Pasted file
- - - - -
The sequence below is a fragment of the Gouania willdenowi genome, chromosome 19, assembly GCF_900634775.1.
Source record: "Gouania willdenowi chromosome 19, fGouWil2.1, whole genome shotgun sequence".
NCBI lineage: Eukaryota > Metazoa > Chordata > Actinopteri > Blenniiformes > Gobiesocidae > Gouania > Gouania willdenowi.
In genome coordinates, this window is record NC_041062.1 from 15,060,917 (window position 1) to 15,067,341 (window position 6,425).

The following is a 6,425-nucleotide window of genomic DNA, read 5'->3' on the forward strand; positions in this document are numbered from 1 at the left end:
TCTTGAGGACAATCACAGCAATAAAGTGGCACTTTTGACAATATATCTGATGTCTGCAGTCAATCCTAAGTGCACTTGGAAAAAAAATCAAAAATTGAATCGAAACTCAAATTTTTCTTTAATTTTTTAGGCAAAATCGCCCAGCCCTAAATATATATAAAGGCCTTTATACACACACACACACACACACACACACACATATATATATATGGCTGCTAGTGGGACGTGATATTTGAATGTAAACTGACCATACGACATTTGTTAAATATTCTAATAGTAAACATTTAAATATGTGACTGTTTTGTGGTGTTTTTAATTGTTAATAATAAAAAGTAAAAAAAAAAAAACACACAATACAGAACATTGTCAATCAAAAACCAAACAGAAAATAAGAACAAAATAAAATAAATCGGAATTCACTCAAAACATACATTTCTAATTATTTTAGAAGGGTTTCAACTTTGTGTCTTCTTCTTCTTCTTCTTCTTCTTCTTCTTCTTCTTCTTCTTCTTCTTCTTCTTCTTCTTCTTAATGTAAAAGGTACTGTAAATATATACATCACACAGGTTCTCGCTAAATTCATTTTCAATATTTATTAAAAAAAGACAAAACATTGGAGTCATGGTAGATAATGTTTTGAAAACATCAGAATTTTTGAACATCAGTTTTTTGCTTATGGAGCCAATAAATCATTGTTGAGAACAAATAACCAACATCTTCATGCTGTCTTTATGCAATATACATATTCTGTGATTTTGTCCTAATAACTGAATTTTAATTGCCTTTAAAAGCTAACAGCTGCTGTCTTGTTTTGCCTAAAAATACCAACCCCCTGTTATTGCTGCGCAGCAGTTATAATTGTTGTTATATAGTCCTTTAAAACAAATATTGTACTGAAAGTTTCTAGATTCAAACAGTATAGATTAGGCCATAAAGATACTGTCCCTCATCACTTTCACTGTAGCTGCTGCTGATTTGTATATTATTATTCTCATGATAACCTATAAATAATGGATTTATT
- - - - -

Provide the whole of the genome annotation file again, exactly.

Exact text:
The sequence below is a fragment of the Gouania willdenowi genome, chromosome 19, assembly GCF_900634775.1.
Source record: "Gouania willdenowi chromosome 19, fGouWil2.1, whole genome shotgun sequence".
NCBI lineage: Eukaryota > Metazoa > Chordata > Actinopteri > Blenniiformes > Gobiesocidae > Gouania > Gouania willdenowi.
In genome coordinates, this window is record NC_041062.1 from 15,060,917 (window position 1) to 15,067,341 (window position 6,425).

The following is a 6,425-nucleotide window of genomic DNA, read 5'->3' on the forward strand; positions in this document are numbered from 1 at the left end:
TCTTGAGGACAATCACAGCAATAAAGTGGCACTTTTGACAATATATCTGATGTCTGCAGTCAATCCTAAGTGCACTTGGAAAAAAAATCAAAAATTGAATCGAAACTCAAATTTTTCTTTAATTTTTTAGGCAAAATCGCCCAGCCCTAAATATATATAAAGGCCTTTATACACACACACACACACACACACACACACATATATATATATGGCTGCTAGTGGGACGTGATATTTGAATGTAAACTGACCATACGACATTTGTTAAATATTCTAATAGTAAACATTTAAATATGTGACTGTTTTGTGGTGTTTTTAATTGTTAATAATAAAAAGTAAAAAAAAAAAAACACACAATACAGAACATTGTCAATCAAAAACCAAACAGAAAATAAGAACAAAATAAAATAAATCGGAATTCACTCAAAACATACATTTCTAATTATTTTAGAAGGGTTTCAACTTTGTGTCTTCTTCTTCTTCTTCTTCTTCTTCTTCTTCTTCTTCTTCTTCTTCTTCTTCTTCTTCTTCTTAATGTAAAAGGTACTGTAAATATATACATCACACAGGTTCTCGCTAAATTCATTTTCAATATTTATTAAAAAAAGACAAAACATTGGAGTCATGGTAGATAATGTTTTGAAAACATCAGAATTTTTGAACATCAGTTTTTTGCTTATGGAGCCAATAAATCATTGTTGAGAACAAATAACCAACATCTTCATGCTGTCTTTATGCAATATACATATTCTGTGATTTTGTCCTAATAACTGAATTTTAATTGCCTTTAAAAGCTAACAGCTGCTGTCTTGTTTTGCCTAAAAATACCAACCCCCTGTTATTGCTGCGCAGCAGTTATAATTGTTGTTATATAGTCCTTTAAAACAAATATTGTACTGAAAGTTTCTAGATTCAAACAGTATAGATTAGGCCATAAAGATACTGTCCCTCATCACTTTCACTGTAGCTGCTGCTGATTTGTATATTATTATTCTCATGATAACCTATAAATAATGGATTTATT